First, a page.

Thursday, November 28, 2013
Evelyn Sampson’s Pilgrim Fathers
Happy Thanksgiving to my American readers, and to everyone else.
Today, I am honoured to present a poem written by my beautiful mother-in-law, Evelyn Sampson, who died in 1974, long before I met her son. Her gentle and loving spirit has been with us always. She was a poet as a young adolescent, and many of her poems were published in Chicago newspapers. Recently, when I was reading her poetry, I came across one about the pilgrims, which gave me chills considering that her only child was to be born on American Thanksgiving, and that her grandson would be a Mayflower descendant.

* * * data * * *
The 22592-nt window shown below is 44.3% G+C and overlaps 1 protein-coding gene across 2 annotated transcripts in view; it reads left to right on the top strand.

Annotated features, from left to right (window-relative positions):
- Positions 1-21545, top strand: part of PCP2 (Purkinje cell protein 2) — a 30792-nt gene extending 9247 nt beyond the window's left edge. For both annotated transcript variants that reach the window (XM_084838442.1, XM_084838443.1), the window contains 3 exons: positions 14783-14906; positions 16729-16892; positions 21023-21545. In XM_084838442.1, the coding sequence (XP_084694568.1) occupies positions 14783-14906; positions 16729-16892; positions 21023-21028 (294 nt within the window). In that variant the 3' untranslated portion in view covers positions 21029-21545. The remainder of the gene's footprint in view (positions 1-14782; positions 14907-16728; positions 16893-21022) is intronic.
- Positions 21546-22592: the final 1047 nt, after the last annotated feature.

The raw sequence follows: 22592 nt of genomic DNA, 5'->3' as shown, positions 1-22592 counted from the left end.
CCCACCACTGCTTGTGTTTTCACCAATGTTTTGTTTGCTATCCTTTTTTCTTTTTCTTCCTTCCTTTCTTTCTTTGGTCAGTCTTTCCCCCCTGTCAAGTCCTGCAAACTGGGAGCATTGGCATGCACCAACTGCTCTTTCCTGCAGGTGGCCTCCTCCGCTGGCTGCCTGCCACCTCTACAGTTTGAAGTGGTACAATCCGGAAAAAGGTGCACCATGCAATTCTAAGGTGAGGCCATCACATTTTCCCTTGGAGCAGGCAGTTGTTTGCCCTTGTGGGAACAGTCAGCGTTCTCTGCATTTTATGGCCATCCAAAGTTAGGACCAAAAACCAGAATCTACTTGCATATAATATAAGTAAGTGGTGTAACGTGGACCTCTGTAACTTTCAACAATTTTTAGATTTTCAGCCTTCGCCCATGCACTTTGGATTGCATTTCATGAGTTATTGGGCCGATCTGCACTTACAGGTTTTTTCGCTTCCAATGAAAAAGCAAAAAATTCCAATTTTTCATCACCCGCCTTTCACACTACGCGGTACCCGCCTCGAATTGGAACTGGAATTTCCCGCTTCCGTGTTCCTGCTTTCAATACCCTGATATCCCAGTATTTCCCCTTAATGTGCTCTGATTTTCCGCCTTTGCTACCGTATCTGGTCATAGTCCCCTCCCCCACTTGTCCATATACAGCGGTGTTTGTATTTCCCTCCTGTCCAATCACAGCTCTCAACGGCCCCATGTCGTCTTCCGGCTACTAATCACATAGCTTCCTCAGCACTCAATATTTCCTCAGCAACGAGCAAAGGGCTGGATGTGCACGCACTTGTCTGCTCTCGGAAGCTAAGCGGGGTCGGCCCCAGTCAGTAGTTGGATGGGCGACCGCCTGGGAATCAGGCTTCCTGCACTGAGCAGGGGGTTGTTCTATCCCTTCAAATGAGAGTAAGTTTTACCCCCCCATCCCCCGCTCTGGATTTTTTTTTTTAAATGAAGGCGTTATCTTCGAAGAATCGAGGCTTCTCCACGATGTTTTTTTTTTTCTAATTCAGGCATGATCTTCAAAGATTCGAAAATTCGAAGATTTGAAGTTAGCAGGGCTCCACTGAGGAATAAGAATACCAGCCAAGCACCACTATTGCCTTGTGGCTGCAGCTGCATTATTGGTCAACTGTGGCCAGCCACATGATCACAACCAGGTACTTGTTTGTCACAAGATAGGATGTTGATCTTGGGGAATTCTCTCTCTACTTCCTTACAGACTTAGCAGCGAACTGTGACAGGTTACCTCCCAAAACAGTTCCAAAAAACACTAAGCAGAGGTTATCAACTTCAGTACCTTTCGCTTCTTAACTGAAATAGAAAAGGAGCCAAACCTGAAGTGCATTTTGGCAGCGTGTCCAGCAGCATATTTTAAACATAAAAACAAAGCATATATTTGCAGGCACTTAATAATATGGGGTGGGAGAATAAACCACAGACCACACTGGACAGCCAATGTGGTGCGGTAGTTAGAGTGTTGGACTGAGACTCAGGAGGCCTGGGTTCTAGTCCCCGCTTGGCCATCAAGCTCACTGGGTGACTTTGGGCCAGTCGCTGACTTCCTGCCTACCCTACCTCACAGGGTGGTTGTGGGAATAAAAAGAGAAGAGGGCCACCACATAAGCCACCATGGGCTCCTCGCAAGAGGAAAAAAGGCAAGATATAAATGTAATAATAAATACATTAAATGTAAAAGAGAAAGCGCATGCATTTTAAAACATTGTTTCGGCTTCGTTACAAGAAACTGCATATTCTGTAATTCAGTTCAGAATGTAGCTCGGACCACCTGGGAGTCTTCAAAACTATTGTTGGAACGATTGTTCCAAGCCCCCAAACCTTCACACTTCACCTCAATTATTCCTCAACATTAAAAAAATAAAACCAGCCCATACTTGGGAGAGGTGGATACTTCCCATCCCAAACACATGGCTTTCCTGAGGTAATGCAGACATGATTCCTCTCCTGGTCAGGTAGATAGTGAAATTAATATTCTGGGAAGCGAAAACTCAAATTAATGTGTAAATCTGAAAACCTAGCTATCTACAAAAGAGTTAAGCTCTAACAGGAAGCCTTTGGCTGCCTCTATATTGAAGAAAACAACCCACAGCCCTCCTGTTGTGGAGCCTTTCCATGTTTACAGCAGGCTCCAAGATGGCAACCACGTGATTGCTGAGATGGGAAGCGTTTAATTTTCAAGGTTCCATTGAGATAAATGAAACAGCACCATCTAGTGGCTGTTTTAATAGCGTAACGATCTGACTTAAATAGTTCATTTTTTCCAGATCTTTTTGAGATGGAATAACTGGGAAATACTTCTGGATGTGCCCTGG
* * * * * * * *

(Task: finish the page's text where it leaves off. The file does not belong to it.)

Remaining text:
They came for peace and happiness,
The sisters, sons, and mothers.
For freedom in a far-away land
They came, those Pilgrim fathers!
Much they suffered and endured
For liberty’s dear sake.
And many loved ones were laid to rest
From a sleep they would never wake.
But in them was a spirit true,
And tho the bitter cold made them numb,
They determined in, stay and pave a way
For the generations to come.
Ah, gone are they now - gone forever -
‘Neath the cool green grass for many a day.
Yet the spirit so true that has sprung from them
Shall never fade away.
By Evelyn Sampson